I got my picture, packed up the camera gear, and started to head back to the car. As I hiked along the old road the evening light started to move towards the magical quality, and I passed several scenes that were begging me to stop. One such area was a little creek that leapt from the road down a jumbled pile of smooth boulders on its way to pouring into the Big Piney River that was racing by just below. There was something about that scene that hit me and so I scramble down the rocky slope a little bit, set up my camera, and took a few pictures. I think this was one of those scenes that is nearly impossible to photograph, or at least to capture the essence of what it looked like and felt to me at the moment. I was not happy with the resulting photograph but I was glad to have taken the time to stop and notice. And while I was down there I discovered the remains of a very narrow old travel way that was either a very wide mule trail or a very narrow wagon road - the darn thing was only three or four feet wide but someone went to all the trouble to move boulders and line them up along the lower side and level the treadway. But that was many moons ago and all the rocks were moss and lichen covered and I had to look hard to tell exactly where the old trace went, but it was clear this was some pathway.

When I arrived back at that deep creek crossing it had gotten pretty dim out, but as I was getting ready to take the plunge and wade across the creek I realized that the light on the scene was quite special - a mixture of colors from the blue sky above and the rich greens of the forest all around. So what the heck, I set up the camera and worked my way into a position along the creek bank and set up my camera gear - but the light was so dim it required an exposure of nearly 30 seconds! Actually you can take a picture in nearly total darkness if you expose the sensor/film long enough, although normally an exposure of even 30 seconds would blur the trees that would no doubt be moving during that time. But the other thing I noticed besides the great light was the fact it was absolutely STILL - no air movement at all. So I held my own breath and took the picture.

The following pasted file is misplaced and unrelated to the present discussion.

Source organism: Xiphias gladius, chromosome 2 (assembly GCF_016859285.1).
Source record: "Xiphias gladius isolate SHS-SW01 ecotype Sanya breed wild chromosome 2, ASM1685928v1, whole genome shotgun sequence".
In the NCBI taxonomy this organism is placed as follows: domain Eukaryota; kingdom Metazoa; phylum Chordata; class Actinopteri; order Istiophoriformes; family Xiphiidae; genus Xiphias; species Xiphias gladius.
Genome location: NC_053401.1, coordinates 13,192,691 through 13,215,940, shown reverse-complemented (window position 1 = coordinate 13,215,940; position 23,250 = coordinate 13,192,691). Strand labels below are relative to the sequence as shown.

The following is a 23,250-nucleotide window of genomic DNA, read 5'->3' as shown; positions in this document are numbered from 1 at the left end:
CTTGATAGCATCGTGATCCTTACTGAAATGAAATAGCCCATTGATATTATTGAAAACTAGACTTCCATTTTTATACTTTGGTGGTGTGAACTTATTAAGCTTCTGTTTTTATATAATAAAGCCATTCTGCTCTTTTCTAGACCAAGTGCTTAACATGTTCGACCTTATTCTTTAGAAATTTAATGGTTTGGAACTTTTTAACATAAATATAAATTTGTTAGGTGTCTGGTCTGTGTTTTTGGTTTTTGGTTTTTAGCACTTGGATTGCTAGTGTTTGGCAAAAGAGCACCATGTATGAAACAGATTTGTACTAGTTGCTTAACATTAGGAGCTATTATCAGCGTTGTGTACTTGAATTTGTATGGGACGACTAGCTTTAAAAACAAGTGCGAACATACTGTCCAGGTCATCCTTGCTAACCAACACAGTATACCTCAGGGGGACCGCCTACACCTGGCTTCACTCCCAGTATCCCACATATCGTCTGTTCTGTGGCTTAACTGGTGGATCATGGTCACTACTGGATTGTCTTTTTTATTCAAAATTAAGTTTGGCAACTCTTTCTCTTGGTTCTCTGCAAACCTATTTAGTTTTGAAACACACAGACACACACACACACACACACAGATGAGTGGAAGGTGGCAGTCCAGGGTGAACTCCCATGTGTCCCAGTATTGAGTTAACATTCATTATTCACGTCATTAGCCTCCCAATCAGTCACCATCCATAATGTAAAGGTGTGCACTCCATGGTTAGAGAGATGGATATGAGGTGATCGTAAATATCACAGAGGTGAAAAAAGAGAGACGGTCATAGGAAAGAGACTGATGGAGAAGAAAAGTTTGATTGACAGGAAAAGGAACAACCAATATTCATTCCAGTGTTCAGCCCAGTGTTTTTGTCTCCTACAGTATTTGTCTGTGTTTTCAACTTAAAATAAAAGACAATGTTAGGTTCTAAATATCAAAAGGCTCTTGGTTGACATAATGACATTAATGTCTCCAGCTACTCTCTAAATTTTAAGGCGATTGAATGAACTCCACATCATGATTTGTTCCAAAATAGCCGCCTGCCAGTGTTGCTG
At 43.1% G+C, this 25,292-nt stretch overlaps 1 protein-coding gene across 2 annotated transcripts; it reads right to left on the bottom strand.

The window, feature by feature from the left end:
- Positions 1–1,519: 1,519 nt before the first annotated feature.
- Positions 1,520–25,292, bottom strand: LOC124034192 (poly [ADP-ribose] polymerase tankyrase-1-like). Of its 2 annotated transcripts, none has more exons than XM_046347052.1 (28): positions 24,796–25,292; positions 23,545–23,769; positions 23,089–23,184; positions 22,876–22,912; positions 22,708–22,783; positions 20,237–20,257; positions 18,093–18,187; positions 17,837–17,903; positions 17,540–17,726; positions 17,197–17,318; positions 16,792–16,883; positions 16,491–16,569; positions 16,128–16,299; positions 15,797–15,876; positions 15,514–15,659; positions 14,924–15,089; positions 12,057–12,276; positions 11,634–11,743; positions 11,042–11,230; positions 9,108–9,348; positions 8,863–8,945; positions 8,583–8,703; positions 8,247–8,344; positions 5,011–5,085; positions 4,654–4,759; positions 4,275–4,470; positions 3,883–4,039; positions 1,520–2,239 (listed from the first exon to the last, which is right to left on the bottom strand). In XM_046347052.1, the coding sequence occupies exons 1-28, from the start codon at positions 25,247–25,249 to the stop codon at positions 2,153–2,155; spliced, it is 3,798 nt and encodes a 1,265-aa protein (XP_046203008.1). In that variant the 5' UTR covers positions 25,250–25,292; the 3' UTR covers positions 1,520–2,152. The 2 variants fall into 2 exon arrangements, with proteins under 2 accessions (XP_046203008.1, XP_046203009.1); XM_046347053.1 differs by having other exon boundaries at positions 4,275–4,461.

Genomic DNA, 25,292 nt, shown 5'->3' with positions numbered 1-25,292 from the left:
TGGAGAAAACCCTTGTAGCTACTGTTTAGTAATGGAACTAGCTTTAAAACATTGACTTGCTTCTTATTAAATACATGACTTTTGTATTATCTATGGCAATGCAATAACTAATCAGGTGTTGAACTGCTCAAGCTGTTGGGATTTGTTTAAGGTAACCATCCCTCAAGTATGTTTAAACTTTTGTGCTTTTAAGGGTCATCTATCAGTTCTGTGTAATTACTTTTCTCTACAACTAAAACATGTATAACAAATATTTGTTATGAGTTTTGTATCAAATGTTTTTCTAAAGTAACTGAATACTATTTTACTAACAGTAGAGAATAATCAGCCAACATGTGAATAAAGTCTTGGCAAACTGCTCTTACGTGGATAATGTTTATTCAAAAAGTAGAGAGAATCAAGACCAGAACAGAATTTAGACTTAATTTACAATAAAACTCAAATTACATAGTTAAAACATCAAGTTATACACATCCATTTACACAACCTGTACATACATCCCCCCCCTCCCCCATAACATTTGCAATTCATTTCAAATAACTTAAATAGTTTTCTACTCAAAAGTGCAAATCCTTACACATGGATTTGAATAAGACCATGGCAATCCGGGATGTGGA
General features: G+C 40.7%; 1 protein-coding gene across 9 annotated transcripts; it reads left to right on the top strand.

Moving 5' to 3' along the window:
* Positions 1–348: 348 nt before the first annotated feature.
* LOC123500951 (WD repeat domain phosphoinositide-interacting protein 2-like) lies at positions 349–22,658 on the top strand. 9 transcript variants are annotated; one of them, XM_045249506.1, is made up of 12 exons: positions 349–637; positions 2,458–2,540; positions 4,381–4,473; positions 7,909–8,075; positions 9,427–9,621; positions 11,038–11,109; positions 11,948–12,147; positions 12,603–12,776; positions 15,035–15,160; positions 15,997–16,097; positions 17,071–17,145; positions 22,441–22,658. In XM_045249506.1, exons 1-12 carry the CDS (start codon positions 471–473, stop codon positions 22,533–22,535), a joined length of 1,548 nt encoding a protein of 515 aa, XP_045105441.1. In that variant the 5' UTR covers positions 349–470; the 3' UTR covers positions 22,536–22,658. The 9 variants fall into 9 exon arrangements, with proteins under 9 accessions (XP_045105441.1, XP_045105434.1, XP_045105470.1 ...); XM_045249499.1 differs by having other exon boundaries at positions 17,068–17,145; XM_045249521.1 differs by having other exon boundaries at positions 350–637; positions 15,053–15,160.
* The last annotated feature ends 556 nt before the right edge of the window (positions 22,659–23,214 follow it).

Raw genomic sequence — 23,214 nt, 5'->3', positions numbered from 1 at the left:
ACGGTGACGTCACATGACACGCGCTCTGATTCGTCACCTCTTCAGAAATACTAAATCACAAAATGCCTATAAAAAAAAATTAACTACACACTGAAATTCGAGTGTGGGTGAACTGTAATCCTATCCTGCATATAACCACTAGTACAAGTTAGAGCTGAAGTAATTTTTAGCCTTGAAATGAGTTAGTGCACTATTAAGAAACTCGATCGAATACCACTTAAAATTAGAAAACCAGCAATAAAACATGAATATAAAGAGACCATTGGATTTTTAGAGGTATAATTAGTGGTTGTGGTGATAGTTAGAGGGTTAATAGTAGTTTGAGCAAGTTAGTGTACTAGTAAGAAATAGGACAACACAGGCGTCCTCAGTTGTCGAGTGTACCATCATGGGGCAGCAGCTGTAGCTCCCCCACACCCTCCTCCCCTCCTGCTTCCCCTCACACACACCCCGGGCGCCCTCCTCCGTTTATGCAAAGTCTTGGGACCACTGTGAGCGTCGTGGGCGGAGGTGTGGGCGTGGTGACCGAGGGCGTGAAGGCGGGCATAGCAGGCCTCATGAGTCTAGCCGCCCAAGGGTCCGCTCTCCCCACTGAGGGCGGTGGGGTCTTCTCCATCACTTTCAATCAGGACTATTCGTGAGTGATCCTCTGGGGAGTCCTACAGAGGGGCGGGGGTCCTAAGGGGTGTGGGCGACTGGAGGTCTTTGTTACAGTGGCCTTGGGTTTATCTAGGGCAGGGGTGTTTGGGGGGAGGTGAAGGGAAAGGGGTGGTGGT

Sometimes I will set my tripod up right in the middle of a creek like this to get the best composition, but the water was running pretty fast there and it would have been impossible to secure the tripod to keep the swift water from vibrating the camera. But I did manage to find a location right along the edge of the bank where the creek turned slightly that was OK composition wise, although I think if anyone came along and saw my setup they would break down laughing. Two of the tripod feet were actually in the water on either side of a large tree that was leaning out over the creek. I positioned the third tripod leg so that the big cubed head of my tripod was actually touching the tree trunk - which provided a nice resting place for the camera, with that third leg holding the camera against the tree. It was an odd setup and worked out perfectly. The only problem I had was the fact that while fumbling to remove a polarizing filter from my lens the filter slipped and fell into the rushing waters below. I franticly searched below the water surface for my expensive filter but it was no use - the creek just had a very expensive glass snack from Germany! (I will return in a few days to see if I can find the filter once the water level goes down.)